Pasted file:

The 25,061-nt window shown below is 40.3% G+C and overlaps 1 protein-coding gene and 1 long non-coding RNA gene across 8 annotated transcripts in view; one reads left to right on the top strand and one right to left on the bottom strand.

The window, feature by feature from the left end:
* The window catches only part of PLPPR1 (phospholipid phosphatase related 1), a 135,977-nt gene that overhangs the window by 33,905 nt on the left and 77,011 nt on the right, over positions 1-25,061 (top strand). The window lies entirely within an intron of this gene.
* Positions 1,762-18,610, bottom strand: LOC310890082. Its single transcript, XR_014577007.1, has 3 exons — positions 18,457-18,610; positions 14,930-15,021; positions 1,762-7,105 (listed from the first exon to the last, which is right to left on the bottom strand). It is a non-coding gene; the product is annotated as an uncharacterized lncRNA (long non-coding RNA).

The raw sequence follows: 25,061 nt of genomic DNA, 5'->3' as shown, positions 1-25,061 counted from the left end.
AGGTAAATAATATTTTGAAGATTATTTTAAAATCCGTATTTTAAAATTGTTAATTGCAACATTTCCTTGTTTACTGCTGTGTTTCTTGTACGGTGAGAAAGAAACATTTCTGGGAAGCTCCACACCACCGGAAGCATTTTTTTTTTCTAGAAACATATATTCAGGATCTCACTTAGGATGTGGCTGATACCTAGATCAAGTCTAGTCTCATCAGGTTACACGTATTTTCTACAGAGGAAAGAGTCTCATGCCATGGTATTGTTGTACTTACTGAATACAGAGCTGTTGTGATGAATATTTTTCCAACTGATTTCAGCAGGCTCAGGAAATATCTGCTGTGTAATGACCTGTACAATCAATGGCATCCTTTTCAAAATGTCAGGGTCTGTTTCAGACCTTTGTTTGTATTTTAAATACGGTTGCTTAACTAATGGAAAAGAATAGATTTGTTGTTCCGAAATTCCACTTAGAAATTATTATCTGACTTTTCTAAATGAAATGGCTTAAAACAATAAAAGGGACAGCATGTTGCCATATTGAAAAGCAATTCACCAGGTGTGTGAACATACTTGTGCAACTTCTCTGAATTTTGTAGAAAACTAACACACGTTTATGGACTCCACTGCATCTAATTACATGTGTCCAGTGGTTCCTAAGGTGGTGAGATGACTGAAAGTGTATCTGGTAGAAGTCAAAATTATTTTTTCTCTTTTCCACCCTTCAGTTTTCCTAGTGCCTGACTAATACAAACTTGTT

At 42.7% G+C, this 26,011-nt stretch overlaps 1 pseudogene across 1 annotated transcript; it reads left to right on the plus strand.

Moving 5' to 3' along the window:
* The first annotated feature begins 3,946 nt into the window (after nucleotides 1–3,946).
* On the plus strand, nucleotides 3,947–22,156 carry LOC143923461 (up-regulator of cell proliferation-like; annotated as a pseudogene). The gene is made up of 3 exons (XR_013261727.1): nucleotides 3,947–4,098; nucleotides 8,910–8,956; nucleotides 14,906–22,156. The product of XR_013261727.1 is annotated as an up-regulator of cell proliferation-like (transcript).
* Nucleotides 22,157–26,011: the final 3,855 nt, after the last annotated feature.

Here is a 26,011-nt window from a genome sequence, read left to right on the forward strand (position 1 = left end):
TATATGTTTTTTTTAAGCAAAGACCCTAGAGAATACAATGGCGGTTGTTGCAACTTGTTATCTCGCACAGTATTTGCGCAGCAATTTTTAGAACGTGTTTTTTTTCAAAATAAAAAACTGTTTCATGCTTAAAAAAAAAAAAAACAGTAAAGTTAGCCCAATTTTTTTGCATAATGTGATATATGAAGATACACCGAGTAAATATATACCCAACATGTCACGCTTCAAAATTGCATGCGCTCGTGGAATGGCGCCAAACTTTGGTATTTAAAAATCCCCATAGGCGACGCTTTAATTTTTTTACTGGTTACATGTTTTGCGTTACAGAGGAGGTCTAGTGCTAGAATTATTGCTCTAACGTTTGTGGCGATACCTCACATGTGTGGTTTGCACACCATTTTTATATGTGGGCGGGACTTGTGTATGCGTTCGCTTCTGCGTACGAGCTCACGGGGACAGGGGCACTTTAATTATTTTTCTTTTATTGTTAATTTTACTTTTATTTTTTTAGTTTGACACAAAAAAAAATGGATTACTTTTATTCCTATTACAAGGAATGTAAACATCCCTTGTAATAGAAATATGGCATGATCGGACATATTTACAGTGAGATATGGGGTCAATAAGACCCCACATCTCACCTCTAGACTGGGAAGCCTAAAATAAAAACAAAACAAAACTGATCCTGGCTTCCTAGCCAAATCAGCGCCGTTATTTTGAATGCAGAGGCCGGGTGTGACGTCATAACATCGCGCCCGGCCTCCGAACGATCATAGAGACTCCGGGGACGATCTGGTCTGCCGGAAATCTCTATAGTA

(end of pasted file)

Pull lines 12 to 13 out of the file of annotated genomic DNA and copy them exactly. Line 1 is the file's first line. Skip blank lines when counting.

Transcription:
Here is a 26,011-nt window from a genome sequence, read left to right on the forward strand (position 1 = left end):
TATATGTTTTTTTTAAGCAAAGACCCTAGAGAATACAATGGCGGTTGTTGCAACTTGTTATCTCGCACAGTATTTGCGCAGCAATTTTTAGAACGTGTTTTTTTTCAAAATAAAAAACTGTTTCATGCTTAAAAAAAAAAAAAACAGTAAAGTTAGCCCAATTTTTTTGCATAATGTGATATATGAAGATACACCGAGTAAATATATACCCAACATGTCACGCTTCAAAATTGCATGCGCTCGTGGAATGGCGCCAAACTTTGGTATTTAAAAATCCCCATAGGCGACGCTTTAATTTTTTTACTGGTTACATGTTTTGCGTTACAGAGGAGGTCTAGTGCTAGAATTATTGCTCTAACGTTTGTGGCGATACCTCACATGTGTGGTTTGCACACCATTTTTATATGTGGGCGGGACTTGTGTATGCGTTCGCTTCTGCGTACGAGCTCACGGGGACAGGGGCACTTTAATTATTTTTCTTTTATTGTTAATTTTACTTTTATTTTTTTAGTTTGACACAAAAAAAAATGGATTACTTTTATTCCTATTACAAGGAATGTAAACATCCCTTGTAATAGAAATATGGCATGATCGGACATATTTACAGTGAGATATGGGGTCAATAAGACCCCACATCTCACCTCTAGACTGGGAAGCCTAAAATAAAAACAAAACAAAACTGATCCTGGCTTCCTAGCCAAATCAGCGCCGTTATTTTGAATGCAGAGGCCGGGTGTGACGTCATAACATCGCGCCCGGCCTCCGAACGATCATAGAGACTCCGGGGACGATCTGGTCTGCCGGAAATCTCTATAGTA